Welcome to the machine At Arsenal gallery on Ernest Ave. in the city’s west end right now, there’s a portal to another world. It’s awfully convincing, if only temporary: navigate a boxy, dimly lit maze of Astroturf walls to arrive at a misshapen idol perched above you, its golden hide shimmering. Here, an Oculus Rift virtual reality headset is waiting. You’re not going anywhere — in the real world, at least — but this is where your journey begins. The piece, by Montreal artist Jon Rafman, is to put it mildly a trip. Toronto Star, March 26, 2017

Group of Seven works among five paintings donated to National Gallery Five Canadian paintings donated to the National Gallery of Canada to mark the country’s 150th birthday juxtapose the faces of its art. The five paintings donated to the National Gallery will be on public display together through Sunday before entering the collection of later Canadian art. Billboard (Jazz) [by Lawren Harris] will be on view in the new Canadian and Indigenous Galleries opening June 15. Imperial’s history is intertwined with Canada’s, president and CEO Rich Kruger said. Both the national gallery and the former Imperial Oil Company were founded in 1880. Ottawa Citizen, March 23, 2017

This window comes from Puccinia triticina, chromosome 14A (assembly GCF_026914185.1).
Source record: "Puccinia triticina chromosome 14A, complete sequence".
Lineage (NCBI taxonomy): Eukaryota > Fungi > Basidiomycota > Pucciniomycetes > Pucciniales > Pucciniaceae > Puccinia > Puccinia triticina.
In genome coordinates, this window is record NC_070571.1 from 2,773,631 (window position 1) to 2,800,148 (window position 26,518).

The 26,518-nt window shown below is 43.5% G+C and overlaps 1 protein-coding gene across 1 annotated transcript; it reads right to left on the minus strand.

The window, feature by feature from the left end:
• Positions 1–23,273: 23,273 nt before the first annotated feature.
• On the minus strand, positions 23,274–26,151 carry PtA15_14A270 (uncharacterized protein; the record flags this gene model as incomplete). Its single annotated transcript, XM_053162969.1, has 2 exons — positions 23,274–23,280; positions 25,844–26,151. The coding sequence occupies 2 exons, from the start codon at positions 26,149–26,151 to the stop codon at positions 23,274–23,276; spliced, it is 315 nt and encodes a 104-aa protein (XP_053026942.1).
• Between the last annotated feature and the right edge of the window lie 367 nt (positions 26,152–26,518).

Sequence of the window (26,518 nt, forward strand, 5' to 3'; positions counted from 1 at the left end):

A hidden treasure trove of Outsider art in the Midwest turns 50 this year In a small city in America’s dairyland, there is an overlooked arts centre that is a treasure trove of vernacular works of art. The John Michael Kohler Arts Centre (JMKAC) in Sheboygan, Wisconsin—a 100,000 sq. ft non-profit institution that includes 12 galleries, a theatre, studio classrooms and other communal spaces, along with a collection of over 20,000 works of art and artist-built environments—celebrates its 50th anniversary this year. But it remains a relatively unknown player in the broader art world, mirroring the position of many of the Outsider artists that it represents. The Art Newspaper, March 24, 2017